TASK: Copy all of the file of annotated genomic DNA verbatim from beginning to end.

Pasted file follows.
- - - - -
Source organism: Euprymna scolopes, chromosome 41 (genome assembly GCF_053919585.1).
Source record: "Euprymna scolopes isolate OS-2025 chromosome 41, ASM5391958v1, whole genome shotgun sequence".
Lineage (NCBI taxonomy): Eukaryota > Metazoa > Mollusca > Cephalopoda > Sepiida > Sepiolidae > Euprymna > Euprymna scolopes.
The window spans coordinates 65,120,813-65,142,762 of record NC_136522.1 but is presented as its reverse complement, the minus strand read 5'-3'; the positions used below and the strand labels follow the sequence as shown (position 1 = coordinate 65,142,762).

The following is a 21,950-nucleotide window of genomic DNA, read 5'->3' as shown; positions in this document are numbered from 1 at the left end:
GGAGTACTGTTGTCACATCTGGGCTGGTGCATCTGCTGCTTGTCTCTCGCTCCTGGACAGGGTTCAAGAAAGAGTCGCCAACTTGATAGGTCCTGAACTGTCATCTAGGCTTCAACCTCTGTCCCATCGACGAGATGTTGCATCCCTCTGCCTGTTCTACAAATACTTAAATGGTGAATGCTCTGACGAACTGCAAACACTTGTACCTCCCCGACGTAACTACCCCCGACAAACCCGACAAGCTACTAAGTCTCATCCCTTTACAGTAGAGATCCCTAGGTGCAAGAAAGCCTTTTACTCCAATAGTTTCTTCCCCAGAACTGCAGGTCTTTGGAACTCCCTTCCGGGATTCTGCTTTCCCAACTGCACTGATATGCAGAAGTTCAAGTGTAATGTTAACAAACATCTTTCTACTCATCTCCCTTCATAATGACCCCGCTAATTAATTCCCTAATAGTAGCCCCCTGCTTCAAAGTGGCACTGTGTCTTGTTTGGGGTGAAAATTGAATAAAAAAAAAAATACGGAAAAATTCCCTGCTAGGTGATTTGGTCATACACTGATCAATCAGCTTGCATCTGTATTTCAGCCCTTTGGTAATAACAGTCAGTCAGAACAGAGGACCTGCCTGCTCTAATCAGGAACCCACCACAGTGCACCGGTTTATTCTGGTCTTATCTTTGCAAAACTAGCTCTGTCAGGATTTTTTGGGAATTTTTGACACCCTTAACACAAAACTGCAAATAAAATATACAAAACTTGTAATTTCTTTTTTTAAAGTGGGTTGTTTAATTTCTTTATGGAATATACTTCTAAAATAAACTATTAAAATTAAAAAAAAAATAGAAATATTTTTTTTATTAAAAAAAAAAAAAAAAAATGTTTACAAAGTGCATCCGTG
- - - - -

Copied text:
Source organism: Euprymna scolopes, chromosome 41 (genome assembly GCF_053919585.1).
Source record: "Euprymna scolopes isolate OS-2025 chromosome 41, ASM5391958v1, whole genome shotgun sequence".
Lineage (NCBI taxonomy): Eukaryota > Metazoa > Mollusca > Cephalopoda > Sepiida > Sepiolidae > Euprymna > Euprymna scolopes.
The window spans coordinates 65,120,813-65,142,762 of record NC_136522.1 but is presented as its reverse complement, the minus strand read 5'-3'; the positions used below and the strand labels follow the sequence as shown (position 1 = coordinate 65,142,762).

The following is a 21,950-nucleotide window of genomic DNA, read 5'->3' as shown; positions in this document are numbered from 1 at the left end:
GGAGTACTGTTGTCACATCTGGGCTGGTGCATCTGCTGCTTGTCTCTCGCTCCTGGACAGGGTTCAAGAAAGAGTCGCCAACTTGATAGGTCCTGAACTGTCATCTAGGCTTCAACCTCTGTCCCATCGACGAGATGTTGCATCCCTCTGCCTGTTCTACAAATACTTAAATGGTGAATGCTCTGACGAACTGCAAACACTTGTACCTCCCCGACGTAACTACCCCCGACAAACCCGACAAGCTACTAAGTCTCATCCCTTTACAGTAGAGATCCCTAGGTGCAAGAAAGCCTTTTACTCCAATAGTTTCTTCCCCAGAACTGCAGGTCTTTGGAACTCCCTTCCGGGATTCTGCTTTCCCAACTGCACTGATATGCAGAAGTTCAAGTGTAATGTTAACAAACATCTTTCTACTCATCTCCCTTCATAATGACCCCGCTAATTAATTCCCTAATAGTAGCCCCCTGCTTCAAAGTGGCACTGTGTCTTGTTTGGGGTGAAAATTGAATAAAAAAAAAAATACGGAAAAATTCCCTGCTAGGTGATTTGGTCATACACTGATCAATCAGCTTGCATCTGTATTTCAGCCCTTTGGTAATAACAGTCAGTCAGAACAGAGGACCTGCCTGCTCTAATCAGGAACCCACCACAGTGCACCGGTTTATTCTGGTCTTATCTTTGCAAAACTAGCTCTGTCAGGATTTTTTGGGAATTTTTGACACCCTTAACACAAAACTGCAAATAAAATATACAAAACTTGTAATTTCTTTTTTTAAAGTGGGTTGTTTAATTTCTTTATGGAATATACTTCTAAAATAAACTATTAAAATTAAAAAAAAAATAGAAATATTTTTTTTATTAAAAAAAAAAAAAAAAAATGTTTACAAAGTGCATCCGTG